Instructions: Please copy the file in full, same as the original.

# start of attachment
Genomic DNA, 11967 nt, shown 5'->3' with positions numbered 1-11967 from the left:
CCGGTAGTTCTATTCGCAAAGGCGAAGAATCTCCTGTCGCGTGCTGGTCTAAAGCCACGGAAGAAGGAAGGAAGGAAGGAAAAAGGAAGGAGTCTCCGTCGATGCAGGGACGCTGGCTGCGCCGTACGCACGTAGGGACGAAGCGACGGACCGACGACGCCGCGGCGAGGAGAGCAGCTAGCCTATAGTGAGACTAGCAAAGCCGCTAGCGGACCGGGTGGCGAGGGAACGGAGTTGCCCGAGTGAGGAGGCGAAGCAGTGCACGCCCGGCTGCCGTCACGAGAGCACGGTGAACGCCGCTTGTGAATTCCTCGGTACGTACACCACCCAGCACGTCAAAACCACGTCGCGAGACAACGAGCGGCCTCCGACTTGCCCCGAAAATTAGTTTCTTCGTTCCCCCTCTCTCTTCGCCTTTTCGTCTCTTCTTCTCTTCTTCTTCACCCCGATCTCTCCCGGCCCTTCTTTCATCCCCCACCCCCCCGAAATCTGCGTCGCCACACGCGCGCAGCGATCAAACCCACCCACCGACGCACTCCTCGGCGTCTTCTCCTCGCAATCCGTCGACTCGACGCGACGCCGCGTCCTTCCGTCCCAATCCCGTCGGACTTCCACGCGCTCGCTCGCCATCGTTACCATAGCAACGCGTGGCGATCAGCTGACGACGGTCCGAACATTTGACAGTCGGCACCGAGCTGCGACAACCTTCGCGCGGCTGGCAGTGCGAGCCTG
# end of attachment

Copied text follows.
Genomic DNA, 11967 nt, shown 5'->3' with positions numbered 1-11967 from the left:
CCGGTAGTTCTATTCGCAAAGGCGAAGAATCTCCTGTCGCGTGCTGGTCTAAAGCCACGGAAGAAGGAAGGAAGGAAGGAAAAAGGAAGGAGTCTCCGTCGATGCAGGGACGCTGGCTGCGCCGTACGCACGTAGGGACGAAGCGACGGACCGACGACGCCGCGGCGAGGAGAGCAGCTAGCCTATAGTGAGACTAGCAAAGCCGCTAGCGGACCGGGTGGCGAGGGAACGGAGTTGCCCGAGTGAGGAGGCGAAGCAGTGCACGCCCGGCTGCCGTCACGAGAGCACGGTGAACGCCGCTTGTGAATTCCTCGGTACGTACACCACCCAGCACGTCAAAACCACGTCGCGAGACAACGAGCGGCCTCCGACTTGCCCCGAAAATTAGTTTCTTCGTTCCCCCTCTCTCTTCGCCTTTTCGTCTCTTCTTCTCTTCTTCTTCACCCCGATCTCTCCCGGCCCTTCTTTCATCCCCCACCCCCCCGAAATCTGCGTCGCCACACGCGCGCAGCGATCAAACCCACCCACCGACGCACTCCTCGGCGTCTTCTCCTCGCAATCCGTCGACTCGACGCGACGCCGCGTCCTTCCGTCCCAATCCCGTCGGACTTCCACGCGCTCGCTCGCCATCGTTACCATAGCAACGCGTGGCGATCAGCTGACGACGGTCCGAACATTTGACAGTCGGCACCGAGCTGCGACAACCTTCGCGCGGCTGGCAGTGCGAGCCTG